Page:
Individuals who want an ethical career should consider a career in banking rather than the voluntary sector, according to an Oxford University academic.
William Crouch, a research associate at Oxford's Uehiro Centre for Practical Ethics, argues that "professional philanthropists" - who earn a high wage and give a slice of it away - may help more people than those working directly for a charity.
He is launching an organisation called 80,000 Hours - a reference to the average amount of time people spend at work in their lifetime - to maximise charitable donations. It will provide members with a database on charity cost-effectiveness.
According to Crouch a typical investment banker will earn more than £6m over the course of their career. His research shows that it costs £300 to save a life by treating tuberculosis in the developing world, so by donating 50 per cent of their income, a banker could save 10,000 lives.
"The direct benefit a single aid worker can produce is limited, whereas the philanthropic banker's donations might indirectly help ten times as many people," said Crouch in a statement.
Crouch also pointed out that some charity jobs are in high demand. "If you don’t become that aid worker, someone else is likely to take your place," he said. However, bankers "typically donate a very small proportion of their income", he said. "So if an ethically minded individual can enter the banking profession and donate a large proportion of their earnings to charity, they will have made a difference that wouldn’t have happened anyway."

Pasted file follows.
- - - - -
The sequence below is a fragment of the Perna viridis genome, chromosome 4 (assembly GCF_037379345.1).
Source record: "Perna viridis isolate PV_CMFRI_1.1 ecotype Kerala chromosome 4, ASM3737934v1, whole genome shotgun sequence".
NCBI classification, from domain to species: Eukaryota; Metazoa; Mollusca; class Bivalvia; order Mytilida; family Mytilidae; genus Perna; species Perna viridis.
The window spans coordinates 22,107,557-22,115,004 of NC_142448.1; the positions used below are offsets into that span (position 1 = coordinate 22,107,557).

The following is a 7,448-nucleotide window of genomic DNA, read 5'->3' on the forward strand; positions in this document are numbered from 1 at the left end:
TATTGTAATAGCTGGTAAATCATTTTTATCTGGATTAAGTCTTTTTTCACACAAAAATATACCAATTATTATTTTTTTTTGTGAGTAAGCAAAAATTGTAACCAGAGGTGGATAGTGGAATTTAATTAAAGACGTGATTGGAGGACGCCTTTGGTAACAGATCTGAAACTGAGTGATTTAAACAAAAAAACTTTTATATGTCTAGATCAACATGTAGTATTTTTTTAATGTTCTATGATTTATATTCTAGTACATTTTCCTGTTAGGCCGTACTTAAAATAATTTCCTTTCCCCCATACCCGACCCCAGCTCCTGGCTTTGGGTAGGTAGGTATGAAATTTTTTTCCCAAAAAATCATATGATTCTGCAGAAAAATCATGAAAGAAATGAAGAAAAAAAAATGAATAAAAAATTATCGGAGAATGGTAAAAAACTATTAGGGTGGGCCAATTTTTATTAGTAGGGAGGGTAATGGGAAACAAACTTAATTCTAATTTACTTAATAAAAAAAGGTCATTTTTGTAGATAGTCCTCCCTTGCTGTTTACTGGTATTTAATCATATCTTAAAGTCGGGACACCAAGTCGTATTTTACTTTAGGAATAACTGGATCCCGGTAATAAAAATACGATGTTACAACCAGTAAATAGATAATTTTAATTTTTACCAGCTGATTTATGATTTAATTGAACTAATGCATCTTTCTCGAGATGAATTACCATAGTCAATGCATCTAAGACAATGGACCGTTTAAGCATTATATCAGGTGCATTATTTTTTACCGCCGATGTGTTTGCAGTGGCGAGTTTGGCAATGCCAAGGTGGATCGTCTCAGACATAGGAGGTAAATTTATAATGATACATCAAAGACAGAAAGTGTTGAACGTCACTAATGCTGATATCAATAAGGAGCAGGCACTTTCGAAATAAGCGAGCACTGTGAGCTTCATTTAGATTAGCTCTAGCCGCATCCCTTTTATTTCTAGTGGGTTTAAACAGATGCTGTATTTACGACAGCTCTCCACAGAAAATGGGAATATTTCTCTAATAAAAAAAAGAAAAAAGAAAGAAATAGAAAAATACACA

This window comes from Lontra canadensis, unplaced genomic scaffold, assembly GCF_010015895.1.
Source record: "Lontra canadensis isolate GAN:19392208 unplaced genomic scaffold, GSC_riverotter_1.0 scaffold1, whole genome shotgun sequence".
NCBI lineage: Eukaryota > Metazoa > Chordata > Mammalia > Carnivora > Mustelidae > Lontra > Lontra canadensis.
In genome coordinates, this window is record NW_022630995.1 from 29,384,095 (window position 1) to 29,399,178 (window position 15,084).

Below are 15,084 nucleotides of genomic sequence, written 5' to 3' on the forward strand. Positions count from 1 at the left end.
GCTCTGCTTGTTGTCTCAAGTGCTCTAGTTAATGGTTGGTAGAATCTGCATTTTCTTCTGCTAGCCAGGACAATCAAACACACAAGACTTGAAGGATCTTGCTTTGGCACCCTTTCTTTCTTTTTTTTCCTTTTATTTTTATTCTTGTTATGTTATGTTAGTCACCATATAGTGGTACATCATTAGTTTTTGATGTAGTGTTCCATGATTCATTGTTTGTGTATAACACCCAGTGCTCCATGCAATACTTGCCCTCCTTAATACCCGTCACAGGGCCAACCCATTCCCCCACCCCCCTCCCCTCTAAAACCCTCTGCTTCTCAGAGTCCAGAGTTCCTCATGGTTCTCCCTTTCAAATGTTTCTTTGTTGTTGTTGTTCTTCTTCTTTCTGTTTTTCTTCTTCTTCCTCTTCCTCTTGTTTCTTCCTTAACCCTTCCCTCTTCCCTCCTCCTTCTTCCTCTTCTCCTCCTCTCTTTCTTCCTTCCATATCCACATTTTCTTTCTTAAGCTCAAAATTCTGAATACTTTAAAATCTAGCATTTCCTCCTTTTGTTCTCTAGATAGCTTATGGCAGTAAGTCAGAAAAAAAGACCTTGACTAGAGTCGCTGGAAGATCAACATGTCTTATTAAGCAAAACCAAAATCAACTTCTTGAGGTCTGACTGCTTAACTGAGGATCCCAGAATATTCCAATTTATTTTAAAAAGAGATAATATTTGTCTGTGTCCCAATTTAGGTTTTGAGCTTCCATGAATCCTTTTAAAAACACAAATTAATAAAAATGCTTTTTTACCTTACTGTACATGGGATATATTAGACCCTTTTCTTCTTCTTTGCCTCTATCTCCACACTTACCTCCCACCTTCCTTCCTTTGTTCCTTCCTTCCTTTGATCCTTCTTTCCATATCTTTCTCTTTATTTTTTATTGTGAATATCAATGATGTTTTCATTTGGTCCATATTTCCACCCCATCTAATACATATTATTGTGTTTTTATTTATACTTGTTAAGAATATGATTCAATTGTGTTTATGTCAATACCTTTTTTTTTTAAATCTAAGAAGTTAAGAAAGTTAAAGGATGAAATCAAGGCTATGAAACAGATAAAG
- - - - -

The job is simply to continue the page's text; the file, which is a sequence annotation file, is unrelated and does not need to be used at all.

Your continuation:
Crouch claimed that he is neither endorsing the banking system nor criticising charity workers, but said "in the right hands, [the money bankers earn] has the power to do a lot of good." His argument is laid out in full in a draft paper, The Ethics of Career Choice.
Sir Stephen Bubb, head of the chief executives’ body Acevo, defended charity workers. "Unlike in the States, I know few leading bankers in the UK who have made a significant contribution to changing society," he said. "Yet I speak to hundreds of third sector leaders doing exactly that every day of the year."
A spokesman for Oxfam said Crouch’s proposal did not go far enough: "We can’t rely on each individual banker doing the right thing. We believe the financial sector as a whole has a responsibility to pay its fair share to society - that’s why we support the Robin Hood Tax campaign for a tax on financial services which would raise around £20bn in the UK."
Crouch said he gives 20 per cent of his graduate stipend to charity and has pledged to donate 50 per cent of his future earnings.